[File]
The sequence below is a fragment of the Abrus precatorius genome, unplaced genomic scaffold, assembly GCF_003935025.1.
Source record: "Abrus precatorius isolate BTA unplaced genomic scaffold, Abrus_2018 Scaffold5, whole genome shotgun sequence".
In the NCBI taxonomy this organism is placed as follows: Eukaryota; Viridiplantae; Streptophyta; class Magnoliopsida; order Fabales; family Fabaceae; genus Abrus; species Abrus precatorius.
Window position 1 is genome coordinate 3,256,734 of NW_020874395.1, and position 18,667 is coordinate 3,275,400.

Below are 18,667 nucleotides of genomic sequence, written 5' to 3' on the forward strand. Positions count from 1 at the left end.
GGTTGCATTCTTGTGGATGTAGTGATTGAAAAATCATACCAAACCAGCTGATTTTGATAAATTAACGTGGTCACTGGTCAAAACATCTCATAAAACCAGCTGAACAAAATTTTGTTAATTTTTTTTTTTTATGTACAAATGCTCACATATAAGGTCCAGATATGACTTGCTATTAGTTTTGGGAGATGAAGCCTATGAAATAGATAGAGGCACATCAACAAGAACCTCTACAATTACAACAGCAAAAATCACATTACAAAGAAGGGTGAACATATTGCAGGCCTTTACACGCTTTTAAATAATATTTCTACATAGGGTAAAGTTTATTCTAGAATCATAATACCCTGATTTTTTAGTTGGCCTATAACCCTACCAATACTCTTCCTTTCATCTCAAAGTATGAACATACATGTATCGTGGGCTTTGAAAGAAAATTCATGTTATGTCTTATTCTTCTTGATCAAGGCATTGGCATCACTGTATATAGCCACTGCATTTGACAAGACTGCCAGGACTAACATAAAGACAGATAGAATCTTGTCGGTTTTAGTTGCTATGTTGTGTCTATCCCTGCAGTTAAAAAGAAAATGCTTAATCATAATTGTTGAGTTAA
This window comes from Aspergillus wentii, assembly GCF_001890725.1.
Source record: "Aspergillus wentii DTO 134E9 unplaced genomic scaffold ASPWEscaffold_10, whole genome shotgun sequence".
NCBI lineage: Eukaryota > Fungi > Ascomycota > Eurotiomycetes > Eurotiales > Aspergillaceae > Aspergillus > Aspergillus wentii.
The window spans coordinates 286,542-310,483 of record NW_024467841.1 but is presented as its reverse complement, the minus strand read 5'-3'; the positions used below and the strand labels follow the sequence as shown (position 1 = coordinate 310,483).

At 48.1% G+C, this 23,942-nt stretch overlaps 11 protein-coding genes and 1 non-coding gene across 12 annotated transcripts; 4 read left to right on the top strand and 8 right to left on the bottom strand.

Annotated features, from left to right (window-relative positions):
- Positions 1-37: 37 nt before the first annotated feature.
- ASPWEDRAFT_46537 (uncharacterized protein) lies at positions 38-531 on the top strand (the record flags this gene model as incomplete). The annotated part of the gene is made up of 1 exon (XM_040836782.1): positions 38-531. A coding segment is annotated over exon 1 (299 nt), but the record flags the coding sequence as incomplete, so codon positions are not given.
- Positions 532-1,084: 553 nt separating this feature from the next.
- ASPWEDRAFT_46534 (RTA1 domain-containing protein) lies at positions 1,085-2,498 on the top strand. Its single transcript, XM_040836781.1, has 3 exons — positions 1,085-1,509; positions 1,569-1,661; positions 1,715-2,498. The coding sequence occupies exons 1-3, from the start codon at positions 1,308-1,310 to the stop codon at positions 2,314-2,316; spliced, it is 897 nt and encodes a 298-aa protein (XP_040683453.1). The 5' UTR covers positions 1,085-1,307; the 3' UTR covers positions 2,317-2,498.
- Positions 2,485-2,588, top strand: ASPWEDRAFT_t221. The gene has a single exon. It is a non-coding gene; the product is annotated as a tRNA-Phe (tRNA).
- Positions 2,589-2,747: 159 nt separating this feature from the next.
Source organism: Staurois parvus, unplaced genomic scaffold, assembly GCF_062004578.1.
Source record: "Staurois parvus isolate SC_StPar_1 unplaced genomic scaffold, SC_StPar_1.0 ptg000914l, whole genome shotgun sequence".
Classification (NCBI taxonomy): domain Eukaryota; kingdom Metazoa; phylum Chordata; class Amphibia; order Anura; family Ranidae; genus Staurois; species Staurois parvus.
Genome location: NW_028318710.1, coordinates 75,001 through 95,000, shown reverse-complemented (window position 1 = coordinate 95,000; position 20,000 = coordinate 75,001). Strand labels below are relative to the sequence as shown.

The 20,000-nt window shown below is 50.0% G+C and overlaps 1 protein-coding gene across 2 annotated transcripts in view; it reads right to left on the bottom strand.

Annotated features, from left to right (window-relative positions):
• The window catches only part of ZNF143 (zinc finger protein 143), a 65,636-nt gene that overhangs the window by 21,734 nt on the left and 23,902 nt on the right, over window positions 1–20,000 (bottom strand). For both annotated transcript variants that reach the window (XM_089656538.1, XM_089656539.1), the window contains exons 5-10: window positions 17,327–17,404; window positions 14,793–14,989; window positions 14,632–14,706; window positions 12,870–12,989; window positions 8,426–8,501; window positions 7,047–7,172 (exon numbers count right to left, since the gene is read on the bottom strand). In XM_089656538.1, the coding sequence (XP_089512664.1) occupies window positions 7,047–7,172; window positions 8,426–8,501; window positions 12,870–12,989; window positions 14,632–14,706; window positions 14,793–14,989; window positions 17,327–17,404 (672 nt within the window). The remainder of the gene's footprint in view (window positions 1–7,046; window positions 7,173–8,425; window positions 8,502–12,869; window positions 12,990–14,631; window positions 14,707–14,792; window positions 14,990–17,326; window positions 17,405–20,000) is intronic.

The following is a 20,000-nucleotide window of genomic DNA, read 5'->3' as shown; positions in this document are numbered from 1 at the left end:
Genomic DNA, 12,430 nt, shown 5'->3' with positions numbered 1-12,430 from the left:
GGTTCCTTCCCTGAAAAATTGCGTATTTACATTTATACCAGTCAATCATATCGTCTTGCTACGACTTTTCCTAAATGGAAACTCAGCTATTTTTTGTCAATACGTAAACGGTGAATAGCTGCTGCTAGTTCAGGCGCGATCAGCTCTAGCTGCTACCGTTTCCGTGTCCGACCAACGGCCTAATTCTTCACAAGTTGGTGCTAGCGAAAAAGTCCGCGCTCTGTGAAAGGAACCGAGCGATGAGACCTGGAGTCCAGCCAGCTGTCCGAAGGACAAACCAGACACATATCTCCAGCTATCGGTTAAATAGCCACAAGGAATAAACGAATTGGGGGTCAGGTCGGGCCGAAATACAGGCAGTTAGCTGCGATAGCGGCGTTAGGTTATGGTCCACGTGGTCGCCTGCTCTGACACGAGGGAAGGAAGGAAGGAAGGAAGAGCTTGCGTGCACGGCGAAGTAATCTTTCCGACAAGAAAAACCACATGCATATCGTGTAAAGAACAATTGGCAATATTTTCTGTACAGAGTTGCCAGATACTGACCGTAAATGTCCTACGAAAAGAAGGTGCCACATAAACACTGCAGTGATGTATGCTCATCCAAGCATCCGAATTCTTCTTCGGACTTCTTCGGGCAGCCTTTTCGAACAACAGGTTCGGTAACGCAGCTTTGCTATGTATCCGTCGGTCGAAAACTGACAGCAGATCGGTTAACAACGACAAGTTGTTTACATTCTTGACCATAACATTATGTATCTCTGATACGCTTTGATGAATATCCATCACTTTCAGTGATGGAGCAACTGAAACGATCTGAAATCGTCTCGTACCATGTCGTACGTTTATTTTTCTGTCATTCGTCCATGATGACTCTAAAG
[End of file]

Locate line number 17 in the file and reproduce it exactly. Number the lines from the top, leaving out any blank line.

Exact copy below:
- Positions 2,485-2,588, top strand: ASPWEDRAFT_t221. The gene has a single exon. It is a non-coding gene; the product is annotated as a tRNA-Phe (tRNA).